Bridging the Gap
Edition: November 2005 - Vol 13 Number 11
Don’t be afraid of the differences between you and those with whom you work. Instead, accept those differences; enjoy them. And make sure you do your best to understand them.
That is the advice of Robert Schwarz, national director of Mars Venus Workplace Seminars and Consulting, Media, Pa., who gave a presentation on “Selling effectively to different genders and cultures” at HIDA 2005 MedSurg Conference & Expo.
Chuck the golden rule
Although many Americans were brought up to revere the Golden Rule (“Do unto others as you would have them do unto you”), people should understand that the maxim doesn’t always work in today’s multicultural work environment. It doesn’t even work when dealing with people of the opposite sex. “We assume other people are just like us,” says Schwarz. “Although we share many common traits, there are differences, and they can be significant.” Schwarz’s advice, then, is to shelve the Golden Rule with the so-called Platinum Rule: “Do unto others as they would want to be done to.”
The Platinum Rule calls for knowledge and sensitivity of others, says Schwarz. Understanding gender and cultural differences can lead to mutual respect and acceptance, improved cooperation and teamwork, enhanced trust and consideration, and increased efficiency and productivity. “The more you’re dealing with someone who feels they’re different, the more important trust becomes,” he says. “You have to work a little harder to gain their trust.”
He offered sales reps some “skeleton keys” for successful multicultural relationships:
• Recognize that differences do exist among cultures and the sexes. Assume your customers will have different cultural understandings than you.
• Take time to learn about their culture, especially in relation to the products or services you sell. (For example, if you sell needles, investigate how people in different cultures feel about pain and needles.)
• Research how people of different cultures feel about the sales process itself, and about salespeople.
• Learn how the culture deals with technology.
• Make an effort to learn about the symbols and metaphors of the country in question.
• Try to learn a few conversational phrases in different languages. “It doesn’t take a lot, and it makes people feel like you care,” says Schwarz.
• Ask the customer about any cultural barriers or disconnects that might have disrupted their relationships with salespeople in the past.
• Talk to a trusted friend or colleague who is of the gender or cultural background of your customer(s). Find out what you need to know in order to avoid stepping on toes.
• Analyze your sales figures to different genders or cultures. Are you underperforming insofar as sales to a particular group? If so, make an effort to figure out the problem.
• Be sensitive to the communication styles of the people to whom you are selling, and adjust your personal communication style to fit them. For example, people from the Middle East are not afraid to express emotions in their exchanges; they swing their arms, raise their voices, and move close to the person with whom they are dealing. Many people from Asian cultures, however, are more reserved, displaying little emotion in their encounters with people. Differences exist even between men and women, says Schwarz. For example, men nod their heads when they agree with you. But women nod their heads to say, “I’m listening … tell me more.” But that doesn’t necessarily mean they agree with what you’re saying.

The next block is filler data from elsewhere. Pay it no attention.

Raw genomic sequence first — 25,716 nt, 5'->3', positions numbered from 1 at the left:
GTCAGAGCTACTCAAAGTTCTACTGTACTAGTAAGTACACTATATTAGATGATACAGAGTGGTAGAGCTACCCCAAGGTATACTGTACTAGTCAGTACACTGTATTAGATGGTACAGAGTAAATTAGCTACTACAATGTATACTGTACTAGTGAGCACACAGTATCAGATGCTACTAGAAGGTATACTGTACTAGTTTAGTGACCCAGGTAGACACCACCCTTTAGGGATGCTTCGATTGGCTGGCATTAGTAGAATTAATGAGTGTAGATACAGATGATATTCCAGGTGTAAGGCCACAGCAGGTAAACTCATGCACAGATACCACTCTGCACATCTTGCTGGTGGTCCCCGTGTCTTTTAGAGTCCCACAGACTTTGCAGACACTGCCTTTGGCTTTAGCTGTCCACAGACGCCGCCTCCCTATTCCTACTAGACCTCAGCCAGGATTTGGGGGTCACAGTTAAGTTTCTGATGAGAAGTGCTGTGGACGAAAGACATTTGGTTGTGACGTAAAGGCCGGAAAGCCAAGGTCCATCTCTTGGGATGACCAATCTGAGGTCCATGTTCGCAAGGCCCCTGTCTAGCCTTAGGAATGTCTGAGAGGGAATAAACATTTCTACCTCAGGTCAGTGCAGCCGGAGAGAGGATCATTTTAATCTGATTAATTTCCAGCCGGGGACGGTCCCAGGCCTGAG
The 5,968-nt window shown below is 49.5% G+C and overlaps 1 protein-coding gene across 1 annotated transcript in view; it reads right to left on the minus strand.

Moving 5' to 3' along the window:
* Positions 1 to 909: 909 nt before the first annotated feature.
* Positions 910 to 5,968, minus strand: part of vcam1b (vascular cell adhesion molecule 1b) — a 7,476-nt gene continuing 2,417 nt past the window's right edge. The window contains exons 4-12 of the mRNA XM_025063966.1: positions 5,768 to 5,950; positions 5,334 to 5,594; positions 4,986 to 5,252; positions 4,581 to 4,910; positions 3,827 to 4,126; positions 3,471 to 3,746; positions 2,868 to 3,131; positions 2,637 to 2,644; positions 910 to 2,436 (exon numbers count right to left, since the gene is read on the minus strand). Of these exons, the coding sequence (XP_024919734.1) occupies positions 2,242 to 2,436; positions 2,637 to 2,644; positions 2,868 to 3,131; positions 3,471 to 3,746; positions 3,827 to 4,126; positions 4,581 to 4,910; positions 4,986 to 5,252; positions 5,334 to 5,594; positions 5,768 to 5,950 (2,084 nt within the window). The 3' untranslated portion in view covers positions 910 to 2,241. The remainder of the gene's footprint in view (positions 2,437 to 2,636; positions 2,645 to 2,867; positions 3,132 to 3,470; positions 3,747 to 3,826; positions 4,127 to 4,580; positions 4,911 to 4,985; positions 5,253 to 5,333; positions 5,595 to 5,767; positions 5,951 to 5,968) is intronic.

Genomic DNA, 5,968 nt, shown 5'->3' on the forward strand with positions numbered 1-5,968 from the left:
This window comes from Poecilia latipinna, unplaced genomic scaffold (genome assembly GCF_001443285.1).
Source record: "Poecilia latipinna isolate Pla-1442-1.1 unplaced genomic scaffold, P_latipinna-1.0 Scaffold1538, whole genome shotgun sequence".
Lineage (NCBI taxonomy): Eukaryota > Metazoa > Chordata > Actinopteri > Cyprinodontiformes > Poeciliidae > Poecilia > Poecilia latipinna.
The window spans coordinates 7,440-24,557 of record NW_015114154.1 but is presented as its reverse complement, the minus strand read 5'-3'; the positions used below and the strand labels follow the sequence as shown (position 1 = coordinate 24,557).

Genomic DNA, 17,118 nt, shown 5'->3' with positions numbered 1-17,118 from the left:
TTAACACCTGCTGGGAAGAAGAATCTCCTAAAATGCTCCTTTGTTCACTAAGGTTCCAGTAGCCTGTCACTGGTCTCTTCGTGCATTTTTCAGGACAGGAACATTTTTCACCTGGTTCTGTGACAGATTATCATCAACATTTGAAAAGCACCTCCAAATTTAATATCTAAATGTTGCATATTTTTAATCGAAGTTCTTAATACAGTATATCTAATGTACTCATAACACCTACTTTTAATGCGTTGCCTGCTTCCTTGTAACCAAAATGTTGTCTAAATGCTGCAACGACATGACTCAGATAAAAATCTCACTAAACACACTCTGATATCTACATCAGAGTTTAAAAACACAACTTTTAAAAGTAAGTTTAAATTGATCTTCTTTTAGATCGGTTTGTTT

Finally, and paradoxically, be careful of stereotyping the people with whom you are dealing. Yes, cultural differences are real, but don’t lose sight of the other’s humanity.
Navigating through gender differences
Sales reps don’t have to deal with someone from a different country in order to experience “cultural” differences. Women and men are as far apart as, well, Venus and Mars. Although all of us have a bit of Venusian and Martian in us, generally speaking, women tend toward the Venusian side, men toward the Martian (although women are becoming more Martian on the job). What are the differences? Here are a few:
• Martians prefer to cut to the chase and talk about solutions — fast. Venusians, on the other hand, are more interested in exploring the nature of the problem, at least for awhile. Sales reps who jump to solutions with a Venusian risk losing the sale.
• Martians want to get to the bottom line quickly. “What will it cost?” “Will it solve my problem?” But Venusians are content to talk about a number of issues before they get to the bottom line.
• Martians respond well to a strong, can-do attitude. When they interview job candidates, they gravitate toward the take-charge type. Venusians, on the other hand, respond better to people who take the time to listen to their problems and concerns.
• Martians love technology; Venusians focus more on relationships.
• Martians love “state-of-the-artness,” but Venusians value reliability much more.
In any discussion or sales call, Martians want to get to the big issues ASAP. Sales reps dealing with Venusians, however, can be assured that the first thing that comes up in the discussion is NOT the biggest issue. In fact, a true Venusian will expect the salesperson to do some digging to find out for himself what the Venusian’s big issue or hot button is.
Martians focus on cost-effectiveness; Venusians focus on customer satisfaction and service.
Martians like to hear their sales reps promise the sky so long as they deliver. Venusians prefer to hear, “I don’t know the answer to your question; I’ll get back to you.” Still, a Venusian expects that rep to get back to her.
On Mars, if you make a mistake, you better give some reasons. On Venus, reasons don’t count so much as acknowledgement of one’s mistakes.
Bottom line: On Mars, above all else, be a problem-solver. On Venus, solve less; listen more.